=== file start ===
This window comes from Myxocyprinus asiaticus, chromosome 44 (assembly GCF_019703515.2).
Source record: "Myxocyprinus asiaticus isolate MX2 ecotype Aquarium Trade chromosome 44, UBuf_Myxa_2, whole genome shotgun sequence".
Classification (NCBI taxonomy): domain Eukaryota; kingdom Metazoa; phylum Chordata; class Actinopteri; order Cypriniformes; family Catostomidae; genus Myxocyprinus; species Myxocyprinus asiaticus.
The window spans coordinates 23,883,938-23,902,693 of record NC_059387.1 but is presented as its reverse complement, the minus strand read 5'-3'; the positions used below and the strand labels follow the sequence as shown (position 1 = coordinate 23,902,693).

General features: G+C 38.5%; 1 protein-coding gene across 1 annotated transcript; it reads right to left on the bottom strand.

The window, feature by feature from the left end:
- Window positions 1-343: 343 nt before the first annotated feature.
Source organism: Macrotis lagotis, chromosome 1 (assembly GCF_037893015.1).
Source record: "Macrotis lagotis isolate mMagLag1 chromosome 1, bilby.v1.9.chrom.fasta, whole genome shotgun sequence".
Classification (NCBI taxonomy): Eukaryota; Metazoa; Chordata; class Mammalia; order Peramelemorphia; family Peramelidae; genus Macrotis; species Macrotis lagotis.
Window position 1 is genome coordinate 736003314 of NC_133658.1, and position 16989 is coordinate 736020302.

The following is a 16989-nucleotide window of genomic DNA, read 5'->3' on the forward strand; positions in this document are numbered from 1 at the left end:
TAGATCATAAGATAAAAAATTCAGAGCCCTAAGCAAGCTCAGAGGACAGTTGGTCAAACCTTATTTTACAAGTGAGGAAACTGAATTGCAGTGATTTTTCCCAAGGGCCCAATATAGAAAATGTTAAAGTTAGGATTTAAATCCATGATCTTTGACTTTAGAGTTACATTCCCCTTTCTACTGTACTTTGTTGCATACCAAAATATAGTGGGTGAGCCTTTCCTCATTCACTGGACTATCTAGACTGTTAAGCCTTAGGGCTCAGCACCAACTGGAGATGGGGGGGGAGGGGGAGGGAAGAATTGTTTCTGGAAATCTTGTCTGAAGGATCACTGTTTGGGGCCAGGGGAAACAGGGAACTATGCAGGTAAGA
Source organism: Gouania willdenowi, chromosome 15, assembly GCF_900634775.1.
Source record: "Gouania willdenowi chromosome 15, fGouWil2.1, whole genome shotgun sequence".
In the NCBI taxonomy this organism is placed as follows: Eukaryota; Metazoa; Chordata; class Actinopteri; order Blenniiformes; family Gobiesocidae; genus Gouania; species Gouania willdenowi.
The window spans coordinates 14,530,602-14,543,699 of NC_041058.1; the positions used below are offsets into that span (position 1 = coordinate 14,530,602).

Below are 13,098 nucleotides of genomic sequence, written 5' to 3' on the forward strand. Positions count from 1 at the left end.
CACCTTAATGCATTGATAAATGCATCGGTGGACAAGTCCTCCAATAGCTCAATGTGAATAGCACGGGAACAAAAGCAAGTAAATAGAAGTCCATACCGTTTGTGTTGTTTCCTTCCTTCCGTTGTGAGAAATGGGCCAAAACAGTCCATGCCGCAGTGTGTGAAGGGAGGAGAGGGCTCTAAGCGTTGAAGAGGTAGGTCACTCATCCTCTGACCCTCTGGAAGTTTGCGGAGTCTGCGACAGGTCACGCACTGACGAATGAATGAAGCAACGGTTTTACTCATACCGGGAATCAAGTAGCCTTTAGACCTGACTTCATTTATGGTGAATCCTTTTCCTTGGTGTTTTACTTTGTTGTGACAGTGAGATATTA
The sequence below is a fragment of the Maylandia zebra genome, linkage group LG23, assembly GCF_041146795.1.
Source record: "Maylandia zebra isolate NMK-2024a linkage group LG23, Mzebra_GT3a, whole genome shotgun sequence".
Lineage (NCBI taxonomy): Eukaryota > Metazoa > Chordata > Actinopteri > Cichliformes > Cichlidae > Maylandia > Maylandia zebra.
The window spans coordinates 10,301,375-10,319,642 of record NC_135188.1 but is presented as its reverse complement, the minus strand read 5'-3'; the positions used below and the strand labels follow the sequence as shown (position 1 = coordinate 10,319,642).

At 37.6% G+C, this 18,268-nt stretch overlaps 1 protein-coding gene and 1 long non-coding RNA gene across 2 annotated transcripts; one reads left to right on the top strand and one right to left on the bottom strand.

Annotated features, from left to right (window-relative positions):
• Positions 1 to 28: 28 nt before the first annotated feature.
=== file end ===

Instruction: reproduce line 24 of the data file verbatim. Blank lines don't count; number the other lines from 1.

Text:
At 37.6% G+C, this 18,268-nt stretch overlaps 1 protein-coding gene and 1 long non-coding RNA gene across 2 annotated transcripts; one reads left to right on the top strand and one right to left on the bottom strand.